Credit risk appraiser Moody’s buys a firm that assesses climate change risk

Even for those not very familiar with Moody’s, this headline speaks volumes about the impact of the risk of climate change on our country and planet. In a July 24, 2019 article in The New York Times by Christopher Flavelle called “Moody’s Buys Climate Data Firm, Signaling New Scrutiny of Climate Risks,” the company that measures credit risks for bond investors in companies, cities, counties, states and countries, has added to its expertise. Per Flavelle’s article

“Moody’s Corporation has purchased a controlling stake in a firm that measures the physical risks of climate change, the latest indication that global warming can threaten the creditworthiness of governments and companies around the world.

The rating agency bought a majority share in Four Twenty Seven, a California-based company that measures a range of hazards, including extreme rainfall, hurricanes, heat stress and sea level rise, and tracks their impact on 2,000 companies and 196 countries. In the US, the data covers 761 cities and more than 3,000 counties.

‘We are taking these risks very seriously,’ said Myriam Durand, global head of assessments at Moody’s Investor Service, who said the purchase would allow its credit analysts to be more precise in their review of climate-related risks. ‘You can’t mitigate what you don’t understand.’

Sudden shocks such as floods, wildfires, or storms can hurt businesses and send residents fleeing, taking away the tax revenue that government s use to pay debts. And, longer term threats – such as rising seas or higher temperatures – can make those places less desirable to live in, hurting property values and, in turn, the amount raised by taxes.”

To illustrate this risk, the same day I read a reprint of this article in The Charlotte Observer, the local paper ran a story on the town of Fair Bluff, NC which has been flooded twice in that past four years due to Hurricanes Matthew and Florence which lingered over their area. Sitting near the Lumber River, the citizens of Fair Bluff saw the river rise well beyond flood range. The previous flood of this magnitude occurred 90 years before. Sadly, the population and business is declining due to rebuilding costs. As a result, so is the tax revenue to provide services.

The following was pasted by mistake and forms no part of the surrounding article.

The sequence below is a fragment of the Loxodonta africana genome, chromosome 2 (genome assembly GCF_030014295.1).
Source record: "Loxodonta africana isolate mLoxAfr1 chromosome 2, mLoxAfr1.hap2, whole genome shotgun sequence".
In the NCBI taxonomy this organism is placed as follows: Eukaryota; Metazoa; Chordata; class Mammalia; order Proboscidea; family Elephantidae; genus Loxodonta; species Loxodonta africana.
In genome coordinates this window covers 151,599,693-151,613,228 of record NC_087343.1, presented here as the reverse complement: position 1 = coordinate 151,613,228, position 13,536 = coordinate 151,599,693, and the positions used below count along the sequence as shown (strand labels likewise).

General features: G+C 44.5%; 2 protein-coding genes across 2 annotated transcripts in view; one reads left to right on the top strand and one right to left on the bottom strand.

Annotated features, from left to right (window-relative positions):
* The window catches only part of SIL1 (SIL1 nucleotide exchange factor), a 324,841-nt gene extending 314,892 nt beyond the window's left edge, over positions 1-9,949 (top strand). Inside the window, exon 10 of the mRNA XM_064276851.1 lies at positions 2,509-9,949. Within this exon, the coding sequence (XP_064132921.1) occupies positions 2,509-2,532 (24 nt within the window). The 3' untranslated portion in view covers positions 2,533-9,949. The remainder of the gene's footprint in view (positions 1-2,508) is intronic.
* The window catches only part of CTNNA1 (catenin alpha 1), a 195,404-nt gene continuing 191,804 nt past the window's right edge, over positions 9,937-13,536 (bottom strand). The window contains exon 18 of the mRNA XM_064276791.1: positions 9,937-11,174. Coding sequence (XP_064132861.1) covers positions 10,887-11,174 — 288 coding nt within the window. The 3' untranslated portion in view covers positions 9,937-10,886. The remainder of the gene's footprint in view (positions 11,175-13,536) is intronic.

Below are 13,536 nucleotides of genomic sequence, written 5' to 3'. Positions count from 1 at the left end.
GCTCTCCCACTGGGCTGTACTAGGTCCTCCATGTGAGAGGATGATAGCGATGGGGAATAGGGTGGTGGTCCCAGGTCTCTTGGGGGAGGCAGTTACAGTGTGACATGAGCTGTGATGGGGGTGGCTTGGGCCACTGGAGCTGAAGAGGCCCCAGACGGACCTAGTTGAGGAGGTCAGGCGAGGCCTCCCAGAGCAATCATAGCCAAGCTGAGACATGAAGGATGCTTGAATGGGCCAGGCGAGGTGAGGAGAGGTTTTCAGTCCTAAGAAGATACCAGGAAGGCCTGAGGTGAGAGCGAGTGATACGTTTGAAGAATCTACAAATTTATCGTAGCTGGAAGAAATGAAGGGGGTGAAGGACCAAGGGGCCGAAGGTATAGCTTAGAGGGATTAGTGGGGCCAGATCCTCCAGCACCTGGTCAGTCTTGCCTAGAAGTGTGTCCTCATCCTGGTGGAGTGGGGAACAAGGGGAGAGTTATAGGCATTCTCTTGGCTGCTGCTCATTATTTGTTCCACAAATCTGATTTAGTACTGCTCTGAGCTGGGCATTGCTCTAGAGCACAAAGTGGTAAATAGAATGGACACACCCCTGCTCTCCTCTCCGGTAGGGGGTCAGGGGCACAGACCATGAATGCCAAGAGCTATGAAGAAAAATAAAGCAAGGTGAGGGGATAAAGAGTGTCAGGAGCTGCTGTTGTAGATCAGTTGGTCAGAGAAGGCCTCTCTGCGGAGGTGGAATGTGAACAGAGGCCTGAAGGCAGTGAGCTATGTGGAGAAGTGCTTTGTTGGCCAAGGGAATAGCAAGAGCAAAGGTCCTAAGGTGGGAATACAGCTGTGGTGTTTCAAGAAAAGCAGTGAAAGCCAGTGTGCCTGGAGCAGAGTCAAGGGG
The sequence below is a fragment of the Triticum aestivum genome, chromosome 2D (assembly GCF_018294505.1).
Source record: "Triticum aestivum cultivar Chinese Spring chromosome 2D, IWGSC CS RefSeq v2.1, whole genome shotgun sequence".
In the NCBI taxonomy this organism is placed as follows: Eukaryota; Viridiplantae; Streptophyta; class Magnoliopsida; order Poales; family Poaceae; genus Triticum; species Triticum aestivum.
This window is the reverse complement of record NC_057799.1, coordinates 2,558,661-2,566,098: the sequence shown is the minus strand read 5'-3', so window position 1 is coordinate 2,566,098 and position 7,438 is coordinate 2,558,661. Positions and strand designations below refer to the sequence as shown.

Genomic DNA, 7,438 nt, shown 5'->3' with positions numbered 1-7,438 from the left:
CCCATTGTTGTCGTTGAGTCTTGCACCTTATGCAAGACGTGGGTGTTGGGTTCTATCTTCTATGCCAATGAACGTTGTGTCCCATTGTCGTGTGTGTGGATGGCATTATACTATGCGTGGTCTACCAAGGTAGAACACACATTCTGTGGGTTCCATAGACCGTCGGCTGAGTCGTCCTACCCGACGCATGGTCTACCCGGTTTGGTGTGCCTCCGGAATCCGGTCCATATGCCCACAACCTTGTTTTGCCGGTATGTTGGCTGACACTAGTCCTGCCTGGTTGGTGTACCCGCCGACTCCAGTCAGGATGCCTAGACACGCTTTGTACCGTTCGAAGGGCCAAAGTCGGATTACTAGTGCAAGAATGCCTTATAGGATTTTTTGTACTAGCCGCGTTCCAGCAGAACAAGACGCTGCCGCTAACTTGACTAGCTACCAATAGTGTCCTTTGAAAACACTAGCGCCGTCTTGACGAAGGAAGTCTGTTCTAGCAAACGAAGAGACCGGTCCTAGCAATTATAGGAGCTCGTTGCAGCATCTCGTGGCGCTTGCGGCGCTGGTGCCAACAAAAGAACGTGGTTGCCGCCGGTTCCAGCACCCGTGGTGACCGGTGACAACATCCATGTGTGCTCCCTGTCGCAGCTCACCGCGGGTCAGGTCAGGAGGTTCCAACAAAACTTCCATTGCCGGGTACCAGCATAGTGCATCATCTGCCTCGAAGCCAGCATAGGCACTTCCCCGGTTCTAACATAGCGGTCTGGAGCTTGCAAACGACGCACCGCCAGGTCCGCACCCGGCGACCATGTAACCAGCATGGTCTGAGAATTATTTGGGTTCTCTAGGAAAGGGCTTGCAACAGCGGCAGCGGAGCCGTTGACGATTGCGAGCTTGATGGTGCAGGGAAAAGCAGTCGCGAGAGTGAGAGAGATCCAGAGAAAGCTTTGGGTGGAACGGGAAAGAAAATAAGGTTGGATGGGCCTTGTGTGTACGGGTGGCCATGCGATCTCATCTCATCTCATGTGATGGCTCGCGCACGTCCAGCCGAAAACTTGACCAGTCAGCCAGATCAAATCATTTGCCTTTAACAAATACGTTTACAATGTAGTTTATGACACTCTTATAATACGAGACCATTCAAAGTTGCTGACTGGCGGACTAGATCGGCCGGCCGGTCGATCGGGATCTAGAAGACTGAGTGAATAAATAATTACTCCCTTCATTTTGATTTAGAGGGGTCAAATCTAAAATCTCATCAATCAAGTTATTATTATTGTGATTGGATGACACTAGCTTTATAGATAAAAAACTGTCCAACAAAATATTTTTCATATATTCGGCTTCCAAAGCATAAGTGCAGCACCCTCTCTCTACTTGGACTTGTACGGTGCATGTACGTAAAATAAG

There is a huge financial impact of climate change on the lives and business of people and communities. Rebuilding a town that may continue to be in harms way adds to the risk and some people are choosing to relocate. And, It is not just small towns. Houston has had two major floods over the past five years, as well. Houston has felt on a larger scale what Fair Bluff has felt. Not only do the rains of the Hurricane sit over them, the rivers upstate overfill and flow toward the sea. This causes extra flooding.

So, Moody’s is improving their ability to assess repayment risk to bondholders. A city that has rebuilt or prepared poorly is at greater risk of flight of people, businesses and tax dollars. What should also be alarming to American citizens is while Moody’s is taking forward thinking action, the US government is stripping climate change reports from their websites and demoting, transferring or running off Ph.Ds who are expert in measuring and addressing climate change. In short, we are throwing away a technical advantage that could help the US and the world.

Repeating what Ms. Durand said above, “You can’t mitigate what you don’t understand.”  So, please ask all politicians what they plan to do about climate change including the US president. And, a question for those who still buy the hoax stuff, why is Moody’s spending all of that money on a hoax?

 

6 thoughts on “Credit risk appraiser Moody’s buys a firm that assesses climate change risk

  1. Yeah. The insurance companies — and the military — have acknowledged the fact of climate change for years now as insurance rates have climbed and the military take steps to defend themselves against future natural calamities.

    • Hugh, very true. I like these matter-of-fact stories which say you can believe what you want, but we are moving ahead. It is hard to select the worst result of the Trump presidency, but my biggest fear going in his damage to moving forward on climate change. But, as we saw with Dan Coats, disagreeing with the impudent president makes your job even more temporary. Keith

  2. It is also a matter of religion and belief. There are some religions that believe that no matter what we do to this planet God will snap his fingers and make it all better. So really why should they do anything?

    I believe we should be doing all we can to minimize our own impact and to cut down global warming.

    • Roseylinn, that may be what too many feel about religion, but I have written before about two separate religious panel dicussions, one headed by the local Sierra Club and the other by an Interfaith group. The panels included rabbis, priests, imams and ministers or deacons.

      Each said their scriptures support the higher being giving man dominion over the environment, but as a caretaker. And, of course the Pope did his treatise on climate change. So, we need to push back on people. As I like to add, God have us a brain, so we need to use it. Often, the miracle we pray for is in the head, hands and heart of a surgeon or physicist. Keith

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